In 1547, Torashige was designated the gundai, or district governor, of Kami-Ina (the northern portion of the Ina District) and assigned to Takatō Castle. This enabled Harunobu to focus on the eastern and central portions of Shinano. In the fourth month of 1553, Torashige moved upon orders from Takeda Nobushige to Katsurao Castle in Shinano to govern affairs after defeating the Murakami clan. By 1556, the Takeda controlled all of the Ina District and Torashige became the chamberlain for Iida Castle, strategically located in the Ina Valley.
Around 1558, Shingen appointed Torashige to serve as the chamberlain for Ōshima Castle in the Ina District. Ōshima was in a strategic location to access the Tōkai region and to march upon Kyōto. In this role, Torashige was charged with a major reconstruction project, whereupon he mobilized laborers from the southern portion of the Ina District and assigned them to work on the castle grounds.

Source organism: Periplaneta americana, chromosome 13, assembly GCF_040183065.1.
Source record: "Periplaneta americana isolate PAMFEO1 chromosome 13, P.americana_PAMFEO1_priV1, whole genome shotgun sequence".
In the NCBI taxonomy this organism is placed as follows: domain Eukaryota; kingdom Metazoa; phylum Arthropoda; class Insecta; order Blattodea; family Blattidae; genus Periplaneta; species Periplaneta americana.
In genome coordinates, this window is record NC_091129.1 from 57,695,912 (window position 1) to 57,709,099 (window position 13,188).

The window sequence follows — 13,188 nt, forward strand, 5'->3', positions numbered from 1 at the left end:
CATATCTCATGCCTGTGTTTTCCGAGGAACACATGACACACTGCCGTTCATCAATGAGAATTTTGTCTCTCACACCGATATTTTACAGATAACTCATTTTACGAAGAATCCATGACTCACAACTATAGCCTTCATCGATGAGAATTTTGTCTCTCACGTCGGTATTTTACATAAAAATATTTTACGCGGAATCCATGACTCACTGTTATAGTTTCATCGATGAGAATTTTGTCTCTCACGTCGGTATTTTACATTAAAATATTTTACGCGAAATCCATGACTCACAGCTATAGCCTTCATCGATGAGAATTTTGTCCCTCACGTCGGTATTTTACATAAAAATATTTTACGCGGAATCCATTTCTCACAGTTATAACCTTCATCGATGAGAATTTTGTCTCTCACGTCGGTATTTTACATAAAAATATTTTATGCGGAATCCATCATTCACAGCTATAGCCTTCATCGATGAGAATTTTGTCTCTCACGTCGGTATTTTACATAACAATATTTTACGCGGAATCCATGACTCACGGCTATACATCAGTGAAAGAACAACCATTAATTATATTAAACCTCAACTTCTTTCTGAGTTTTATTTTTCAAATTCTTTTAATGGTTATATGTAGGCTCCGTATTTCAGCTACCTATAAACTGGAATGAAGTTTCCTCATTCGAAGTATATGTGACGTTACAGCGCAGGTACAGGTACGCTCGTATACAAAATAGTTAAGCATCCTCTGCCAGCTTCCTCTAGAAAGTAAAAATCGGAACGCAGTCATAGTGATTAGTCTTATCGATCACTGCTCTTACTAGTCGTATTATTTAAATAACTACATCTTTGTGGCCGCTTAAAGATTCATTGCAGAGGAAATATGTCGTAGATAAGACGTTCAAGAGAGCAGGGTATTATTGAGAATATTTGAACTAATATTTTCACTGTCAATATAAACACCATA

While residing in Ōshima, Torashige and Morozumi Toramitsu corresponded with Shingen regarding observations that Saitō Dōsan had moved forces near the border with Mino Province. In the twelfth month of 1559, Torashige helped resolve a territorial dispute between the Haruchika-shū, or a group of local bushi from Haruchika, and Akasu Masatame. From the Ina District, Torashige engaged in military and diplomatic affairs in Mino, Tōtōmi, and Mikawa provinces.